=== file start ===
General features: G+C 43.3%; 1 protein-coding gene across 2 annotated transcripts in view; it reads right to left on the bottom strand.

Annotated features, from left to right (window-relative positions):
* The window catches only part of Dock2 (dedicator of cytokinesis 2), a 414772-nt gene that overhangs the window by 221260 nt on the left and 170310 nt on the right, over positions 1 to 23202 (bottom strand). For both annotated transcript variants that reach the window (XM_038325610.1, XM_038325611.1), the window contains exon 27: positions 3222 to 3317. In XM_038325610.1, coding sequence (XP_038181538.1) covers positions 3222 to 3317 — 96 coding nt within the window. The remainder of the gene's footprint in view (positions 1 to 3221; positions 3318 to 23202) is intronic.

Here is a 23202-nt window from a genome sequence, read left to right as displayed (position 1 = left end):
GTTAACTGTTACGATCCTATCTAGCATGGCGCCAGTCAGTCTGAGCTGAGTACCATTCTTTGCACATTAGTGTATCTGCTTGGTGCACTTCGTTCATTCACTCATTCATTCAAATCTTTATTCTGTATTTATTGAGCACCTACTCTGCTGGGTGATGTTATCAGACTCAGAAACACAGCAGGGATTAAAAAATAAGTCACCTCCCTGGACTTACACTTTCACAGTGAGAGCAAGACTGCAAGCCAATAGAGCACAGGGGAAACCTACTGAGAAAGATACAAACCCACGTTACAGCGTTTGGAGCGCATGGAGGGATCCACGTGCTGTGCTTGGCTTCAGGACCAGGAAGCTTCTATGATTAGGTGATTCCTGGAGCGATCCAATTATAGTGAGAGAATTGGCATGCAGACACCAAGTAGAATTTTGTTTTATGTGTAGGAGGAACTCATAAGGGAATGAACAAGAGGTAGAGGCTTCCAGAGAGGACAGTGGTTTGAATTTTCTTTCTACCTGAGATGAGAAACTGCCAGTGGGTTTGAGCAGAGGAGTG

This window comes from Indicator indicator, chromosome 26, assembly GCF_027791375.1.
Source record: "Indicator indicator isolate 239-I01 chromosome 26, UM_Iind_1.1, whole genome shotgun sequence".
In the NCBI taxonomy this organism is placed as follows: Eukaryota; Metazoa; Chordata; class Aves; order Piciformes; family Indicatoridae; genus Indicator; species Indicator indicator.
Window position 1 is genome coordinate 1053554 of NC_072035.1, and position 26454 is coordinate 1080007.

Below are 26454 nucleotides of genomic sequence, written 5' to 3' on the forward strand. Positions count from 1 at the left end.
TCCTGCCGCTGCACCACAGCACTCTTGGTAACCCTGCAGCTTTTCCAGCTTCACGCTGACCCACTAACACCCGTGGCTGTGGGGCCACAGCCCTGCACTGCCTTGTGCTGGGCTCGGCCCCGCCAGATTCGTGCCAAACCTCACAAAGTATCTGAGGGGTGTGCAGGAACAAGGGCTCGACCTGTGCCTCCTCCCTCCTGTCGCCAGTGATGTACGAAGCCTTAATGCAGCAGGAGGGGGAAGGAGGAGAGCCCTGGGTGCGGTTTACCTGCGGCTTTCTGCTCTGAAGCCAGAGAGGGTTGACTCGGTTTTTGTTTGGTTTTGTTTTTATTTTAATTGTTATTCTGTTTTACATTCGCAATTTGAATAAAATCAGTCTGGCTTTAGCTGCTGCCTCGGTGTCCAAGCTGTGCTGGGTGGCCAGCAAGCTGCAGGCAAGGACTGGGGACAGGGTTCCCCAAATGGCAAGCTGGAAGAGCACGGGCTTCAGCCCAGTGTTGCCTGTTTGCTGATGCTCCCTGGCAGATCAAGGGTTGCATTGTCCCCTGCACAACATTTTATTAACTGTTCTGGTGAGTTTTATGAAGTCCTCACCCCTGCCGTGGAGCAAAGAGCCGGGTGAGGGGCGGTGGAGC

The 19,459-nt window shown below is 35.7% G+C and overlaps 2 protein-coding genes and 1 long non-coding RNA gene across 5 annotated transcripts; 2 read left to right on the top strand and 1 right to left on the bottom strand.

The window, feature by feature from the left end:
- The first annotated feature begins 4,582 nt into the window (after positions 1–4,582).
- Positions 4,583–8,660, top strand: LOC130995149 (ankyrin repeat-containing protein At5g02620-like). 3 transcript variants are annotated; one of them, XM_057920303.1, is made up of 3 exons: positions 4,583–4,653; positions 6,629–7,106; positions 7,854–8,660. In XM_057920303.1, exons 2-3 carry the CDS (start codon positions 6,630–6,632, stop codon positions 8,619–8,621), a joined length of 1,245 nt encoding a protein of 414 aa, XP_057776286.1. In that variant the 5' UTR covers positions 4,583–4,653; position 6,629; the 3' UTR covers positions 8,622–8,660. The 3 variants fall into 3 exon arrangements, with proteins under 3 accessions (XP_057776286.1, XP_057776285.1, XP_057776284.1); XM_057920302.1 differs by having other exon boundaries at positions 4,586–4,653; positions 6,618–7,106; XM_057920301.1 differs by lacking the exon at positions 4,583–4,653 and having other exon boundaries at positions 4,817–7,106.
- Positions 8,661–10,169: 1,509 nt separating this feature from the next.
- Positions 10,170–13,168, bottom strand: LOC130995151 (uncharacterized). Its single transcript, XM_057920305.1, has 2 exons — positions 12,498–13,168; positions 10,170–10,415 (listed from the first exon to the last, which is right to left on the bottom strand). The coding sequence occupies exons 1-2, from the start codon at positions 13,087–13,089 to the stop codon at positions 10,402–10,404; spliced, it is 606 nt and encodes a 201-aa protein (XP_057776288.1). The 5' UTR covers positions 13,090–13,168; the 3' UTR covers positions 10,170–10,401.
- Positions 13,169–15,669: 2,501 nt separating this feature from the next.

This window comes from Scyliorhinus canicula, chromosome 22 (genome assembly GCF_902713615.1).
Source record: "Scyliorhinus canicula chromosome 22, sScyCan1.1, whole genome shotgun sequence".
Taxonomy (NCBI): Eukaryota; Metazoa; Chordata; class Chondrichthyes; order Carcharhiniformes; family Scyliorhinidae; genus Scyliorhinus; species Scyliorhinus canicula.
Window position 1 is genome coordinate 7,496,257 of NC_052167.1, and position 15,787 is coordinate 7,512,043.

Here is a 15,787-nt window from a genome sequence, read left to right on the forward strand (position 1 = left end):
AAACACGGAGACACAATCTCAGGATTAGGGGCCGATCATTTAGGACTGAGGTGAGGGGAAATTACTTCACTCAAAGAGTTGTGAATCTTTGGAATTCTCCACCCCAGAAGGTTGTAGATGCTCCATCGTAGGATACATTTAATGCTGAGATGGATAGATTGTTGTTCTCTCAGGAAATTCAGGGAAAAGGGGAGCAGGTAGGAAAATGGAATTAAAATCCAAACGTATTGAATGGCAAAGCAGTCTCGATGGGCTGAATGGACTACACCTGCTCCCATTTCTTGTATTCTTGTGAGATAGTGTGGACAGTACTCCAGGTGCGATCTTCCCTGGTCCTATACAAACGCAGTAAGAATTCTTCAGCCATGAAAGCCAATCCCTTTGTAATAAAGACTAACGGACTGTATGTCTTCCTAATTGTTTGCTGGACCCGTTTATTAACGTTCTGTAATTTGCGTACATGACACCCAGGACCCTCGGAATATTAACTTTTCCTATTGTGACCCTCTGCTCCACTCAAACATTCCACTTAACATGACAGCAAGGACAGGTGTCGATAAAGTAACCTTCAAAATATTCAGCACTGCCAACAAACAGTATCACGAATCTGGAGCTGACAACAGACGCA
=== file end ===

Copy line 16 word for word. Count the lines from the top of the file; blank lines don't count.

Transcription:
- Positions 8,661–10,169: 1,509 nt separating this feature from the next.